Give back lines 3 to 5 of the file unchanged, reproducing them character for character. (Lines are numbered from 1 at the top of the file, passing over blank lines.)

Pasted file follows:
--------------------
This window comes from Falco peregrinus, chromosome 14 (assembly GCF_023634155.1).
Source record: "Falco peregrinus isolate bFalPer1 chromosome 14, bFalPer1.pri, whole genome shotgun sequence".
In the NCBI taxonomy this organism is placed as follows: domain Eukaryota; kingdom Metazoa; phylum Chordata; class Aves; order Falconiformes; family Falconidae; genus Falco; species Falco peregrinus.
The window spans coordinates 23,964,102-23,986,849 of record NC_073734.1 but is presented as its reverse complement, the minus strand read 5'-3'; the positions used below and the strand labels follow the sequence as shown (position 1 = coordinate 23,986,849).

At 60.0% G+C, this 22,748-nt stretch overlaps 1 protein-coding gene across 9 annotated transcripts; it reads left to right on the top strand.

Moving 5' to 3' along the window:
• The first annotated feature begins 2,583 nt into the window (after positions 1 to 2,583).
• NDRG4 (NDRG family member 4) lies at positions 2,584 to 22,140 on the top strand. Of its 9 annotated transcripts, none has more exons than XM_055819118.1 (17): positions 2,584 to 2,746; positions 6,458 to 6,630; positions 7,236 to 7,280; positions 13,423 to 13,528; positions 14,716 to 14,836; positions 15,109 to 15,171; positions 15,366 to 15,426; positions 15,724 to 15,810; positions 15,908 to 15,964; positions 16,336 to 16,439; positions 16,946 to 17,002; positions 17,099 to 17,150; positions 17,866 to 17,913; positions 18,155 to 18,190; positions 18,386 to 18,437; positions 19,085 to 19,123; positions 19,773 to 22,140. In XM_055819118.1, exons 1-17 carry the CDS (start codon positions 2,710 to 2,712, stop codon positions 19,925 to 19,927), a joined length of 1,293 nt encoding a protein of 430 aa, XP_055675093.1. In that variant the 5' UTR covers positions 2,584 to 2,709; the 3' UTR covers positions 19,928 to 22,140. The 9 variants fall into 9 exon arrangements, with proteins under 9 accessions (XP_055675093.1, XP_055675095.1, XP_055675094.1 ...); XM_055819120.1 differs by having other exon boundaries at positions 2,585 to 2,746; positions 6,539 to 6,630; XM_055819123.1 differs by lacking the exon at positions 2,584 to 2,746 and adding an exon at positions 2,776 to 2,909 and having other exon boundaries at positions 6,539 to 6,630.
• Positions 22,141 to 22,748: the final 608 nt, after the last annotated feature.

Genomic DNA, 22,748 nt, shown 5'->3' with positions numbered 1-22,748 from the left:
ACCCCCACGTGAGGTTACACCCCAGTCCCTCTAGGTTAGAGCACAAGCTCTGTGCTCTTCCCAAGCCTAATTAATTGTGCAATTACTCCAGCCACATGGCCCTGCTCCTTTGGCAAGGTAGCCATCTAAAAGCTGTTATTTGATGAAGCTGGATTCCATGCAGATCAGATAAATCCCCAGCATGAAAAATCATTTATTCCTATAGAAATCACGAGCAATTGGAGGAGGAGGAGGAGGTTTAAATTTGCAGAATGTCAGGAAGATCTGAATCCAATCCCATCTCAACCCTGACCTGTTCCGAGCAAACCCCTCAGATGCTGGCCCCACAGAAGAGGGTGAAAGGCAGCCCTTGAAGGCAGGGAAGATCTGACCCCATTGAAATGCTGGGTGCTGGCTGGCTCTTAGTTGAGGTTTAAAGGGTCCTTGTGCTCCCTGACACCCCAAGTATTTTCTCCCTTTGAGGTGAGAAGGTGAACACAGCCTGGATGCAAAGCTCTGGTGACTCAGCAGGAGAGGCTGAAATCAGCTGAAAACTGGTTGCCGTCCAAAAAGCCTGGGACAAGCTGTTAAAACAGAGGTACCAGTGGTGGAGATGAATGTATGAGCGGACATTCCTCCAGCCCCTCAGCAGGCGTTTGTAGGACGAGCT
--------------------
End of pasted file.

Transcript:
In the NCBI taxonomy this organism is placed as follows: domain Eukaryota; kingdom Metazoa; phylum Chordata; class Aves; order Falconiformes; family Falconidae; genus Falco; species Falco peregrinus.
The window spans coordinates 23,964,102-23,986,849 of record NC_073734.1 but is presented as its reverse complement, the minus strand read 5'-3'; the positions used below and the strand labels follow the sequence as shown (position 1 = coordinate 23,986,849).

At 60.0% G+C, this 22,748-nt stretch overlaps 1 protein-coding gene across 9 annotated transcripts; it reads left to right on the top strand.